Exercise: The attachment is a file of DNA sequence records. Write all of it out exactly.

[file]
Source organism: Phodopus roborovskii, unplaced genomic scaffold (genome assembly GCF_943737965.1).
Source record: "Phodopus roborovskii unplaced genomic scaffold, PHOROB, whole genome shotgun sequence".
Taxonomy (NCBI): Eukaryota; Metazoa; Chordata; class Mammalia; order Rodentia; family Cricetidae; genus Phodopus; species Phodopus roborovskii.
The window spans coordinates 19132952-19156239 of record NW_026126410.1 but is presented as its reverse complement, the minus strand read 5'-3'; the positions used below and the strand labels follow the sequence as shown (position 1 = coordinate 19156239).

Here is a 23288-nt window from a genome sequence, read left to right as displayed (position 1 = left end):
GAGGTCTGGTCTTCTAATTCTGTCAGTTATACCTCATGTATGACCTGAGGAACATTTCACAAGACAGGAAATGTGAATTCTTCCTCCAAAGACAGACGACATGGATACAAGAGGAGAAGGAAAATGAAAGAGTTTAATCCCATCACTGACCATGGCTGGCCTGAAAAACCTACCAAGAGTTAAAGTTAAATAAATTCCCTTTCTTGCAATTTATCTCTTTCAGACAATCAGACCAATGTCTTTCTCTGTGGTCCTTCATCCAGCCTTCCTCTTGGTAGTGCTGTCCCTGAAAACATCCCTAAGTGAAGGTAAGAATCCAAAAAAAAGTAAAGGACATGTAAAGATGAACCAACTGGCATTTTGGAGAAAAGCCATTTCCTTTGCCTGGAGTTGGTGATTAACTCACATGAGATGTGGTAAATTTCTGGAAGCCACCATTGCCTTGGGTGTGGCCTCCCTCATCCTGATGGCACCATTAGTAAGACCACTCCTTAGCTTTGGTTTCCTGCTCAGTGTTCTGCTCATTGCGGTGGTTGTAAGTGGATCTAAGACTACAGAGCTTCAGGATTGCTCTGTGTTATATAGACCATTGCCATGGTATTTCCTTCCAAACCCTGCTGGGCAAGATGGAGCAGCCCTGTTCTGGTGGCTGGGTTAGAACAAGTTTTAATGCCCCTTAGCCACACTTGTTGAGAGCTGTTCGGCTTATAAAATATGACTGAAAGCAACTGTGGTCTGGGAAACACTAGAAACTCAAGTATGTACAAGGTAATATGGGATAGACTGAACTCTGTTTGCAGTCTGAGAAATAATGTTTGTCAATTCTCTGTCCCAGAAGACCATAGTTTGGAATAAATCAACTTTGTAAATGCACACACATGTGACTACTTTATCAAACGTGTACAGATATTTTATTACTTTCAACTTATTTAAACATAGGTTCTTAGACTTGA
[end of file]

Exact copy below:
Source organism: Phodopus roborovskii, unplaced genomic scaffold (genome assembly GCF_943737965.1).
Source record: "Phodopus roborovskii unplaced genomic scaffold, PHOROB, whole genome shotgun sequence".
Taxonomy (NCBI): Eukaryota; Metazoa; Chordata; class Mammalia; order Rodentia; family Cricetidae; genus Phodopus; species Phodopus roborovskii.
The window spans coordinates 19132952-19156239 of record NW_026126410.1 but is presented as its reverse complement, the minus strand read 5'-3'; the positions used below and the strand labels follow the sequence as shown (position 1 = coordinate 19156239).

Here is a 23288-nt window from a genome sequence, read left to right as displayed (position 1 = left end):
GAGGTCTGGTCTTCTAATTCTGTCAGTTATACCTCATGTATGACCTGAGGAACATTTCACAAGACAGGAAATGTGAATTCTTCCTCCAAAGACAGACGACATGGATACAAGAGGAGAAGGAAAATGAAAGAGTTTAATCCCATCACTGACCATGGCTGGCCTGAAAAACCTACCAAGAGTTAAAGTTAAATAAATTCCCTTTCTTGCAATTTATCTCTTTCAGACAATCAGACCAATGTCTTTCTCTGTGGTCCTTCATCCAGCCTTCCTCTTGGTAGTGCTGTCCCTGAAAACATCCCTAAGTGAAGGTAAGAATCCAAAAAAAAGTAAAGGACATGTAAAGATGAACCAACTGGCATTTTGGAGAAAAGCCATTTCCTTTGCCTGGAGTTGGTGATTAACTCACATGAGATGTGGTAAATTTCTGGAAGCCACCATTGCCTTGGGTGTGGCCTCCCTCATCCTGATGGCACCATTAGTAAGACCACTCCTTAGCTTTGGTTTCCTGCTCAGTGTTCTGCTCATTGCGGTGGTTGTAAGTGGATCTAAGACTACAGAGCTTCAGGATTGCTCTGTGTTATATAGACCATTGCCATGGTATTTCCTTCCAAACCCTGCTGGGCAAGATGGAGCAGCCCTGTTCTGGTGGCTGGGTTAGAACAAGTTTTAATGCCCCTTAGCCACACTTGTTGAGAGCTGTTCGGCTTATAAAATATGACTGAAAGCAACTGTGGTCTGGGAAACACTAGAAACTCAAGTATGTACAAGGTAATATGGGATAGACTGAACTCTGTTTGCAGTCTGAGAAATAATGTTTGTCAATTCTCTGTCCCAGAAGACCATAGTTTGGAATAAATCAACTTTGTAAATGCACACACATGTGACTACTTTATCAAACGTGTACAGATATTTTATTACTTTCAACTTATTTAAACATAGGTTCTTAGACTTGA